The cage-free setup creates a much worse environment for workers compared to the other setups. The findings point to poorer air quality for the workers including, “significantly higher concentrations of airborne particles and endotoxin – toxic components of bacteria”. The article also points out ergonomic concerns for workers repeatedly picking eggs off of the floor.
QUALITY AND AFFORDABILITY
Egg quality was similar in all 3 housing types, but did correlate with the diet of the hens. The nutrition of the feeds depends not on the housing type, but on the farm itself. The better diets are obviously correlated with more expensive operating costs. The conventional, battery cage setup is the cheapest to operate and for consumers. Eggs from an enriched colony setup would cost an average of 14% more and eggs from a cage-free system would cost an average of 36% more than eggs from a conventional setup.
There is a lot of social pressure today to be conscientious consumers. In terms of consumer health, animal health, worker health, and affordability, this study provides solid evidence that conventional farms are the best way to go.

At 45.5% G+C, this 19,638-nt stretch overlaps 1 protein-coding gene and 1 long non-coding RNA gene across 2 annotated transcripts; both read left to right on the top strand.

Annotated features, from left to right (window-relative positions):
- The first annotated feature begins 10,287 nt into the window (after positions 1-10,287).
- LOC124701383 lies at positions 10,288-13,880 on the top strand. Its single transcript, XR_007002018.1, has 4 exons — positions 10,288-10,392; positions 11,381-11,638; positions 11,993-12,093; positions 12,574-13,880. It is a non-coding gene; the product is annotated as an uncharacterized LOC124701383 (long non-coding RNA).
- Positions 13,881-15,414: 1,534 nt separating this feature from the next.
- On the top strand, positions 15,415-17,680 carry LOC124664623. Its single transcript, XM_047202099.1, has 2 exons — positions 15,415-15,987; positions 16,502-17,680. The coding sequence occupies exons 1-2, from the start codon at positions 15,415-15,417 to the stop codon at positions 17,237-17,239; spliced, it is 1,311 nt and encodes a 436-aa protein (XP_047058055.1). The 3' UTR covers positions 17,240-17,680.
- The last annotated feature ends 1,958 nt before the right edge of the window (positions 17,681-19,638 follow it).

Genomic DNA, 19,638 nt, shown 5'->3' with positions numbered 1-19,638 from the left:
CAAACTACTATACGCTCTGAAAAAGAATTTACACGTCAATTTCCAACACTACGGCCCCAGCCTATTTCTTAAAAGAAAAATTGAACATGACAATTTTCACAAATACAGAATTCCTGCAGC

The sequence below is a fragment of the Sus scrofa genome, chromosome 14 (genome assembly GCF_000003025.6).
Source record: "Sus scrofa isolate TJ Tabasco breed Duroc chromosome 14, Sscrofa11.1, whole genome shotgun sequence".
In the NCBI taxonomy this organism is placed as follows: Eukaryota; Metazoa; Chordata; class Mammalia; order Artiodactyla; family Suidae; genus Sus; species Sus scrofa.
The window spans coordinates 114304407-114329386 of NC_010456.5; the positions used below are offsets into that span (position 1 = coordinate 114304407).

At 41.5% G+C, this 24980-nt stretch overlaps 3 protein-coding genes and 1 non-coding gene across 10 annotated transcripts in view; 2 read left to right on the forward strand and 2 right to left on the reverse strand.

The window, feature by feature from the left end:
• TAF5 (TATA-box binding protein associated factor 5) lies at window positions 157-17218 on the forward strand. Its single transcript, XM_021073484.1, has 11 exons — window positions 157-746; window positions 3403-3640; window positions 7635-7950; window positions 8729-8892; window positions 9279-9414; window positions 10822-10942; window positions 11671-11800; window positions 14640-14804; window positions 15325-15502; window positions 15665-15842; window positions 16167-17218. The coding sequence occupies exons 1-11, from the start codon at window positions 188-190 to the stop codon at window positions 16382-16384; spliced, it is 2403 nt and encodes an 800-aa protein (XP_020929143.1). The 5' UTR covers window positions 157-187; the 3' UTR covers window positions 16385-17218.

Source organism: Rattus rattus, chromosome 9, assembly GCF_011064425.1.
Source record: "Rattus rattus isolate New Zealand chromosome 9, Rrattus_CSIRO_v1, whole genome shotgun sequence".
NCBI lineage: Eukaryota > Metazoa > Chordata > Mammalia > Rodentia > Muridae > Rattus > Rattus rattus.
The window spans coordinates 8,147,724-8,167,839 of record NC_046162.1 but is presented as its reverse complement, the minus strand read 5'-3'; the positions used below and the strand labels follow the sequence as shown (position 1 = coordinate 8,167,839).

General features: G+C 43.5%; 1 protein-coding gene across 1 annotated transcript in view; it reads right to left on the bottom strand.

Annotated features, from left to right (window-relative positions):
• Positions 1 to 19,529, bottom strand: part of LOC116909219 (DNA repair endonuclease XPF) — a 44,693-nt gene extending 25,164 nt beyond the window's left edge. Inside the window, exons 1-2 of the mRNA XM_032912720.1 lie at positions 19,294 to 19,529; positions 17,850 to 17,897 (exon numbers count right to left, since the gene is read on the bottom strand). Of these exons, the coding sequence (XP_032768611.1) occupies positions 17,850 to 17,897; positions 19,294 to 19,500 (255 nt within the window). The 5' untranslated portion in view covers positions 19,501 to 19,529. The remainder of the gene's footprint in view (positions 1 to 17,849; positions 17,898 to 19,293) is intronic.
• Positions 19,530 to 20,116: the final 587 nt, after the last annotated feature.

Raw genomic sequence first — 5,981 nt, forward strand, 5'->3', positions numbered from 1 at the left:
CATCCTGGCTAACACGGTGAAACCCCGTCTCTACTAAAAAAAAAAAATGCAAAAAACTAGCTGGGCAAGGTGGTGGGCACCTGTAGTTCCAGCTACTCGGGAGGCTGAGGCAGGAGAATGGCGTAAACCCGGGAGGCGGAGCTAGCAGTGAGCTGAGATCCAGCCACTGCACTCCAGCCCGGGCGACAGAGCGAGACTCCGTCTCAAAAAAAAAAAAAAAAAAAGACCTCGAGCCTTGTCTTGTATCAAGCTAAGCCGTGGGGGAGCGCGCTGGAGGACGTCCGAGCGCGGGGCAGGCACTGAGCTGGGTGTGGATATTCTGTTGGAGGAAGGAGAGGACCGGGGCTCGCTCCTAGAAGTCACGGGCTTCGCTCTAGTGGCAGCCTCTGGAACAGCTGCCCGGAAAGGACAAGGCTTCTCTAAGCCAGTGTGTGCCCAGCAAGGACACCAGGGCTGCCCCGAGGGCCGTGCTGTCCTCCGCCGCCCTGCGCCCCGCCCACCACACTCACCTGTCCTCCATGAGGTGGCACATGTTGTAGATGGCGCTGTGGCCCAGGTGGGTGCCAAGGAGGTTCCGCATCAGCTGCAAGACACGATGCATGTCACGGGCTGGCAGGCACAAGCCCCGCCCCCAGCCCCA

However, even though there wasn’t evidence for it in this study, I do believe there is a better taste/quality/nutrition associated with non-conventionally farmed eggs. I speak from experience, not science, when I say that. I also think it is important to mention that this study excludes findings related to humane conditions, which is arguably the most important part of the pressure to be an educated consumer. There are two functioning definitions of humane: (1) the animal has at least the bare minimum of what it needs to survive (2) Animals are in an environment where they can move around, express their natural behaviors, and be exposed to natural light and air. Of course animal ‘happiness’ is much harder to quantify, but there are industry standards to measure this that weren’t included in this study.